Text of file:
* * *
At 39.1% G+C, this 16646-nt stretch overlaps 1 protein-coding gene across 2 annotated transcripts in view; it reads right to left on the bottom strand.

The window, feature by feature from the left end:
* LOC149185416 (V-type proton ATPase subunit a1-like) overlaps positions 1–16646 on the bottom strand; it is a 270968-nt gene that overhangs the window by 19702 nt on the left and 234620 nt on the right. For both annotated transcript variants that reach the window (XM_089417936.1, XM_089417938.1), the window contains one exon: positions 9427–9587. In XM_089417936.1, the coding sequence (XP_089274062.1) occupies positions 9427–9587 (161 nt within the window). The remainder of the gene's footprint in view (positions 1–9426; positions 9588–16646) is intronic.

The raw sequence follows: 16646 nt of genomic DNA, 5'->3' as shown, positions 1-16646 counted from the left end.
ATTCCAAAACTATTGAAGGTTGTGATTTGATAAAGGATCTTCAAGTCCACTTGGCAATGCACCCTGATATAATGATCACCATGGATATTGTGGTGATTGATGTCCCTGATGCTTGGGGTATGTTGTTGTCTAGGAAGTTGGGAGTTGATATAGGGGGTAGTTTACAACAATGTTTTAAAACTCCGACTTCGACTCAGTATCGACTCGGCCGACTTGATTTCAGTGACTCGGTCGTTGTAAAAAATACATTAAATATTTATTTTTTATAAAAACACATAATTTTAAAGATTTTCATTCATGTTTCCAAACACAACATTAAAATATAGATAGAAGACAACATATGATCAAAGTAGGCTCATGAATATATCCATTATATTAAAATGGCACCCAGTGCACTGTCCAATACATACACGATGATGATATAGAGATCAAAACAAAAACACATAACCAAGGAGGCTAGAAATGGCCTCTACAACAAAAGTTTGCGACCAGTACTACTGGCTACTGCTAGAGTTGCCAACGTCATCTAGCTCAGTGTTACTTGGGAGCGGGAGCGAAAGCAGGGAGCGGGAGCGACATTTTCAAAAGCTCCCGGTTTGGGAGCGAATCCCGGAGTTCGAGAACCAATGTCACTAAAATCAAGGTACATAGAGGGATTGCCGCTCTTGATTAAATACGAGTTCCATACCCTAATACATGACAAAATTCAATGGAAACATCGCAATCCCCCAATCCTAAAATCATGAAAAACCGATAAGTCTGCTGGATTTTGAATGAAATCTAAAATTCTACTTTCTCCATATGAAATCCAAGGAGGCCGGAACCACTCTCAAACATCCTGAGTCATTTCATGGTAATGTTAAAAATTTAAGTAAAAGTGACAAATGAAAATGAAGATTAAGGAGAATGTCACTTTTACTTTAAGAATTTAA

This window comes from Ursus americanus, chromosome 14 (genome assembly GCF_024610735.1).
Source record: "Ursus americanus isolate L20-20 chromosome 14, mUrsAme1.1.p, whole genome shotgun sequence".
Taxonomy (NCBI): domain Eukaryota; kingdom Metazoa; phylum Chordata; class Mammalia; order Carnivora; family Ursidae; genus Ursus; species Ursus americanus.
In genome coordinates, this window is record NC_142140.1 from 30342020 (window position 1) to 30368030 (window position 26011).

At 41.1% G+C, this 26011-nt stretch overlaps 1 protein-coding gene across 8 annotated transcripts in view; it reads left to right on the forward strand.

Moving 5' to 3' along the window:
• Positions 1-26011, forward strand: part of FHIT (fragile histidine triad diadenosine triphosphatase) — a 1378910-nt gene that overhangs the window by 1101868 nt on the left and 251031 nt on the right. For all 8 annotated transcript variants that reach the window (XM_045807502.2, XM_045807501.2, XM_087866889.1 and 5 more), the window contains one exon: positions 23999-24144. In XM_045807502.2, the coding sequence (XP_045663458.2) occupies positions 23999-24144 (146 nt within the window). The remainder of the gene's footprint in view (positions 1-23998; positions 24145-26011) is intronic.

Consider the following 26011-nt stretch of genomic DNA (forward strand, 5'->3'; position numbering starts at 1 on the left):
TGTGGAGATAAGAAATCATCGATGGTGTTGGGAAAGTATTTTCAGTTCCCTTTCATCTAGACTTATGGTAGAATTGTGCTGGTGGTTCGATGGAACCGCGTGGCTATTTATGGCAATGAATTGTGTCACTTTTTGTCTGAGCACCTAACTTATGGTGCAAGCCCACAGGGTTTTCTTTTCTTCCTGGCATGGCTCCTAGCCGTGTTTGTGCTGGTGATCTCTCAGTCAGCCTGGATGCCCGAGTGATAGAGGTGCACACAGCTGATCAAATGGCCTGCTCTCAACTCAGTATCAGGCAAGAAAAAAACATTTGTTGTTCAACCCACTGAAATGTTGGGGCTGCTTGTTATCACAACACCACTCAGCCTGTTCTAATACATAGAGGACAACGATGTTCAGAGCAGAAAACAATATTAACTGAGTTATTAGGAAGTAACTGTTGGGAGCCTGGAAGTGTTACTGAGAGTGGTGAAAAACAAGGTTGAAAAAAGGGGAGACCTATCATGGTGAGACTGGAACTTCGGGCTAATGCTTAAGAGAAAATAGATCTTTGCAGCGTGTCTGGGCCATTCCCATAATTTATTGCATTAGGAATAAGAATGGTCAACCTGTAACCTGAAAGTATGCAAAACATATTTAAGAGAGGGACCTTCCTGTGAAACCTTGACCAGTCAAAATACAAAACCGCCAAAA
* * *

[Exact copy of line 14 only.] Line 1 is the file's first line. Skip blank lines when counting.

TGTGGAGATAAGAAATCATCGATGGTGTTGGGAAAGTATTTTCAGTTCCCTTTCATCTAGACTTATGGTAGAATTGTGCTGGTGGTTCGATGGAACCGCGTGGCTATTTATGGCAATGAATTGTGTCACTTTTTGTCTGAGCACCTAACTTATGGTGCAAGCCCACAGGGTTTTCTTTTCTTCCTGGCATGGCTCCTAGCCGTGTTTGTGCTGGTGATCTCTCAGTCAGCCTGGATGCCCGAGTGATAGAGGTGCACACAGCTGATCAAATGGCCTGCTCTCAACTCAGTATCAGGCAAGAAAAAAACATTTGTTGTTCAACCCACTGAAATGTTGGGGCTGCTTGTTATCACAACACCACTCAGCCTGTTCTAATACATAGAGGACAACGATGTTCAGAGCAGAAAACAATATTAACTGAGTTATTAGGAAGTAACTGTTGGGAGCCTGGAAGTGTTACTGAGAGTGGTGAAAAACAAGGTTGAAAAAAGGGGAGACCTATCATGGTGAGACTGGAACTTCGGGCTAATGCTTAAGAGAAAATAGATCTTTGCAGCGTGTCTGGGCCATTCCCATAATTTATTGCATTAGGAATAAGAATGGTCAACCTGTAACCTGAAAGTATGCAAAACATATTTAAGAGAGGGACCTTCCTGTGAAACCTTGACCAGTCAAAATACAAAACCGCCAAAA